Ketamine, an N-methyl-D-aspartate receptor (NMDAR) antagonist, has been studied in relation to the glutamate hypothesis of schizophrenia and increases dissociation, positive and negative symptom ratings. Ketamine effects brain function through changes in brain activity; these activity patterns can be modulated by pre-treatment of compounds known to attenuate the effects of ketamine on glutamate release. Ketamine also has marked effects on brain connectivity; we predicted that these changes would also be modulated by compounds known to attenuate glutamate release. Here, we perform task-free pharmacological magnetic resonance imaging (phMRI) to investigate the functional connectivity effects of ketamine in the brain and the potential modulation of these effects by pre-treatment of the compounds lamotrigine and risperidone, compounds hypothesised to differentially modulate glutamate release. Connectivity patterns were assessed by combining windowing, graph theory and multivariate Gaussian process classification. We demonstrate that ketamine has a robust effect on the functional connectivity of the human brain compared to saline (87.5 % accuracy). Ketamine produced a shift from a cortically centred, to a subcortically centred pattern of connections. This effect is strongly modulated by pre-treatment with risperidone (81.25 %) but not lamotrigine (43.75 %). Based on the differential effect of these compounds on ketamine response, we suggest the observed connectivity effects are primarily due to NMDAR blockade rather than downstream glutamatergic effects. The connectivity changes contrast with amplitude of response for which no differential effect between pre-treatments was detected, highlighting the necessity of these techniques in forming an informed view of the mechanistic effects of pharmacological compounds in the human brain.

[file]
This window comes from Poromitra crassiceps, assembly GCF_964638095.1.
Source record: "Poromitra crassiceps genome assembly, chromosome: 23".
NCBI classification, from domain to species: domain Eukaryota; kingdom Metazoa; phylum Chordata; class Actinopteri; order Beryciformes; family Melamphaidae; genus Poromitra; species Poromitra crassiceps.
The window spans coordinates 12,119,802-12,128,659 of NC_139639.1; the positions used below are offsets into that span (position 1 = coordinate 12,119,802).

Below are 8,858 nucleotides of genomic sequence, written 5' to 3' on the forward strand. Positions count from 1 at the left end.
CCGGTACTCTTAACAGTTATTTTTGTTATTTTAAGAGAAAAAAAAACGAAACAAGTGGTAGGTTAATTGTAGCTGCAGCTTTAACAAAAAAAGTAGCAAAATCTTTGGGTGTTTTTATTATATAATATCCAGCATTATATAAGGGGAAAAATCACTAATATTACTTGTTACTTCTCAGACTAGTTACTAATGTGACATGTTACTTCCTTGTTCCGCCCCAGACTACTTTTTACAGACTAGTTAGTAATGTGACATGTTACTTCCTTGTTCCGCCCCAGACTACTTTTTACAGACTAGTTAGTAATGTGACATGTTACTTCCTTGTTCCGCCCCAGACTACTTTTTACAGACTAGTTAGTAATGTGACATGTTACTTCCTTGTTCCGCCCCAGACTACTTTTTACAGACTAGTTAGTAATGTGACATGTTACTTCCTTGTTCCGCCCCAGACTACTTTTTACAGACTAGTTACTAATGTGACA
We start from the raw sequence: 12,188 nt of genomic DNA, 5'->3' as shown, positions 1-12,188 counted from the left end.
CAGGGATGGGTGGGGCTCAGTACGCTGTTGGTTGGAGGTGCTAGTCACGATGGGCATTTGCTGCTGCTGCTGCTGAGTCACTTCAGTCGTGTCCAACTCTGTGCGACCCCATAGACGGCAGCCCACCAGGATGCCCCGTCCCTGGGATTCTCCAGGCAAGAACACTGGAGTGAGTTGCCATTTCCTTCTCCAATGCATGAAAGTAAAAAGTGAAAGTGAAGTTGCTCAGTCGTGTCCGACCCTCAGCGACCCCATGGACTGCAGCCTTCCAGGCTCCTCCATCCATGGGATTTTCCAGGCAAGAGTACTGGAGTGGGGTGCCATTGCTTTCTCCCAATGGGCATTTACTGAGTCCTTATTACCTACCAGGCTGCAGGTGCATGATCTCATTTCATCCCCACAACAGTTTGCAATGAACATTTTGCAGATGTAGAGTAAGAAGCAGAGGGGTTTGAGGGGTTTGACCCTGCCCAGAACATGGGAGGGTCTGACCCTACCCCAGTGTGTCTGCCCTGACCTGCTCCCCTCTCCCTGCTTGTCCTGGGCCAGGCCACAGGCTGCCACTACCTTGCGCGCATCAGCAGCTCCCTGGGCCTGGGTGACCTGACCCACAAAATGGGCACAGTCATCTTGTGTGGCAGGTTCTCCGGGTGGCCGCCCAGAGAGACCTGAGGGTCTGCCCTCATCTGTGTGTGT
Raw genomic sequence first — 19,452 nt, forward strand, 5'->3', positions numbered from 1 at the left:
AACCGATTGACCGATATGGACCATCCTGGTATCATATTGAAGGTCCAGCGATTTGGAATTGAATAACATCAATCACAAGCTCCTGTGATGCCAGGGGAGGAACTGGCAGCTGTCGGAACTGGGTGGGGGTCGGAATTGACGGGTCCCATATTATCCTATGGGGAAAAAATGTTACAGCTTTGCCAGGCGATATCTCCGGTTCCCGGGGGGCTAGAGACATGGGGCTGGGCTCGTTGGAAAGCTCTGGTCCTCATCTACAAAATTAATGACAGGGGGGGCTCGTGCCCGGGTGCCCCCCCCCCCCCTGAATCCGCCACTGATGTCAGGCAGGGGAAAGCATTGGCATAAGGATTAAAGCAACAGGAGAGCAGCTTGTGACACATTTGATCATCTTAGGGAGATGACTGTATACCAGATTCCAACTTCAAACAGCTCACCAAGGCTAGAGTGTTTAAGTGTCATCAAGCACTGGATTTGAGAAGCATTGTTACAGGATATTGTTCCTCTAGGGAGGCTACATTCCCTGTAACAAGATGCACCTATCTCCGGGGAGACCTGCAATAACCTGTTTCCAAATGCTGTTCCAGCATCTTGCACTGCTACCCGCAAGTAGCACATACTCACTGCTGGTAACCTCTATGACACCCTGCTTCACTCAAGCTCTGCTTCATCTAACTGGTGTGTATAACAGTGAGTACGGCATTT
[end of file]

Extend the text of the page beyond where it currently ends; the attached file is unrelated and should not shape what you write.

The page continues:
Joules, R., Doyle, O. M., Schwarz, A. J., O’Daly, O. G., Brammer, M., Williams, S. C., & Mehta, M. A. (2015). Ketamine induces a robust whole-brain connectivity pattern that can be differentially modulated by drugs of different mechanism and clinical profile. Psychopharmacology, 1-14. https://dx.doi.org/10.1007/s00213-015-3951-9